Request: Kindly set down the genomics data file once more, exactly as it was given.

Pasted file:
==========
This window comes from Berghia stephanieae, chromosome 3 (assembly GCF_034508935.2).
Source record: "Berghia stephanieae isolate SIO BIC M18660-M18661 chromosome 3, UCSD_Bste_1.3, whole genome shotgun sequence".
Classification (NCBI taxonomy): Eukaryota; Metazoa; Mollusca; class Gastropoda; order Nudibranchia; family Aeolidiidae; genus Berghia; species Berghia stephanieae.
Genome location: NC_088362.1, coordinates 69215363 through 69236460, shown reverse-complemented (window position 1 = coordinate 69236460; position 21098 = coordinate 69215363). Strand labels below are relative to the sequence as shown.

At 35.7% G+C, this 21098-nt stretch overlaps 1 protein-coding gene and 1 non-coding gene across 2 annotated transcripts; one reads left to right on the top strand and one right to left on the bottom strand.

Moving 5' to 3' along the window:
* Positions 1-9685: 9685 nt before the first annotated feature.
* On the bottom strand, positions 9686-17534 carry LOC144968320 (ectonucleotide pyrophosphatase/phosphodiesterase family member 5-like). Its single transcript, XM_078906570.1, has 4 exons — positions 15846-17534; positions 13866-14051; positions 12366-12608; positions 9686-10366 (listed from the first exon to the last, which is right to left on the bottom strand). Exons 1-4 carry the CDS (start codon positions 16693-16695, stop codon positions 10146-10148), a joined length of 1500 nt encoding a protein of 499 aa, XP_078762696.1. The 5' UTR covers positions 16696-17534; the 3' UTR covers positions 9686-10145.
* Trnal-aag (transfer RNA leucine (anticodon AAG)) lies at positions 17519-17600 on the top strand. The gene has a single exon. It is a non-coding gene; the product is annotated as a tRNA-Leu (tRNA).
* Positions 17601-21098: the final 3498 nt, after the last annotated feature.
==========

This window comes from Berghia stephanieae, chromosome 3 (assembly GCF_034508935.2).
Source record: "Berghia stephanieae isolate SIO BIC M18660-M18661 chromosome 3, UCSD_Bste_1.3, whole genome shotgun sequence".
Classification (NCBI taxonomy): Eukaryota; Metazoa; Mollusca; class Gastropoda; order Nudibranchia; family Aeolidiidae; genus Berghia; species Berghia stephanieae.
Genome location: NC_088362.1, coordinates 69215363 through 69236460, shown reverse-complemented (window position 1 = coordinate 69236460; position 21098 = coordinate 69215363). Strand labels below are relative to the sequence as shown.

At 35.7% G+C, this 21098-nt stretch overlaps 1 protein-coding gene and 1 non-coding gene across 2 annotated transcripts; one reads left to right on the top strand and one right to left on the bottom strand.

Moving 5' to 3' along the window:
* Positions 1-9685: 9685 nt before the first annotated feature.
* On the bottom strand, positions 9686-17534 carry LOC144968320 (ectonucleotide pyrophosphatase/phosphodiesterase family member 5-like). Its single transcript, XM_078906570.1, has 4 exons — positions 15846-17534; positions 13866-14051; positions 12366-12608; positions 9686-10366 (listed from the first exon to the last, which is right to left on the bottom strand). Exons 1-4 carry the CDS (start codon positions 16693-16695, stop codon positions 10146-10148), a joined length of 1500 nt encoding a protein of 499 aa, XP_078762696.1. The 5' UTR covers positions 16696-17534; the 3' UTR covers positions 9686-10145.
* Trnal-aag (transfer RNA leucine (anticodon AAG)) lies at positions 17519-17600 on the top strand. The gene has a single exon. It is a non-coding gene; the product is annotated as a tRNA-Leu (tRNA).
* Positions 17601-21098: the final 3498 nt, after the last annotated feature.